2 Clarke Drive
Cranbury, NJ 08512
© 2022 MJH Life Sciences™ and OncLive - Clinical Oncology News, Cancer Expert Insights. All rights reserved.
Deborah M. Stephens, DO, director of the CLL and Lymphoma Program, Huntsman Cancer Institute, discusses optimizing treatment selection in chronic lymphocytic leukemia.
Deborah M. Stephens, DO, director of the CLL and Lymphoma Program, Huntsman Cancer Institute, discusses optimizing treatment selection in chronic lymphocytic leukemia (CLL).
Numerous treatment options are available for use in patients with CLL, which means that initial treatment selection should consider the toxicity profile and length of each regimen, Stephens explains.
Ultimately, standard chemoimmunotherapy is being used less in clinical practice and should not be considered for patients with unmutated IGHV, 17p deletion, or TP53-mutated CLL, Stephens explains. However, chemoimmunotherapy could still be considered for some patients with low-risk disease.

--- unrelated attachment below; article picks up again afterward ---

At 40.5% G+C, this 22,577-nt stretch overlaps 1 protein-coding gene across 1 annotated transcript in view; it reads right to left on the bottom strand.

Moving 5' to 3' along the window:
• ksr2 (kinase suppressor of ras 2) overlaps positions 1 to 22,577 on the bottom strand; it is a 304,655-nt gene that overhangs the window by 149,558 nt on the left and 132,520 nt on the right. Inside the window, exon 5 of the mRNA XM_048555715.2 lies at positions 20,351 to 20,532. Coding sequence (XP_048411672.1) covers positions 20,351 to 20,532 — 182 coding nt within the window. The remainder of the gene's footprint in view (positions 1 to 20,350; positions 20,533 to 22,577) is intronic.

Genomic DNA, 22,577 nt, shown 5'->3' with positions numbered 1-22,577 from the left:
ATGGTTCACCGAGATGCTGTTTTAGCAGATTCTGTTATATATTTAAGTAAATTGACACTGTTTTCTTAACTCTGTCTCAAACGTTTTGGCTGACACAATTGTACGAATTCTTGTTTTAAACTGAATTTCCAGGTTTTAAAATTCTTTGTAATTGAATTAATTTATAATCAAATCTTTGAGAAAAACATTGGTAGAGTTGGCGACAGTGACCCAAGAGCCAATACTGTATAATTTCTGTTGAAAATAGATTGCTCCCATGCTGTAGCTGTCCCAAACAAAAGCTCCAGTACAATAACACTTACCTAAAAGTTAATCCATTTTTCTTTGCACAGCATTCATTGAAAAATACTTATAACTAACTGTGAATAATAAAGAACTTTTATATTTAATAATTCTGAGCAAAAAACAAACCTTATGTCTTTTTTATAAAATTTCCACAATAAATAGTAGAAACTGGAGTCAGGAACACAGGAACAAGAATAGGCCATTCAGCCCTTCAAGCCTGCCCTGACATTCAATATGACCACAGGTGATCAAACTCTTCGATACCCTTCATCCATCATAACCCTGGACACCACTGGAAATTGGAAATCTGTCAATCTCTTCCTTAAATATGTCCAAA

In cases of younger, high-risk patients who prefer time-limited therapy, venetoclax (Venclexta) in combination with obinutuzumab (Gazyva) given for 1 year could be utilized, Stephens says.
Additionally, BTK inhibitors offer oral options to patients who’d prefer not to come into the clinic for intravenous infusions. Data from head-to-head clinical trials comparing BTK inhibitors have emerged, suggesting that the agents yield similar efficacy for patients with CLL. However, the data also suggest that second-generation BTK inhibitors like acalabrutinib (Calquence) and zanubrutinib (Brukinsa) are better tolerated vs the first-generation inhibitor ibrutinib (Imbruvica), Stephens says. Notably, zanubrutinib is not yet FDA approved in CLL, so acalabrutinib should be selected in patients who require a less toxic BTK inhibitor vs ibrutinib, Stephens concludes.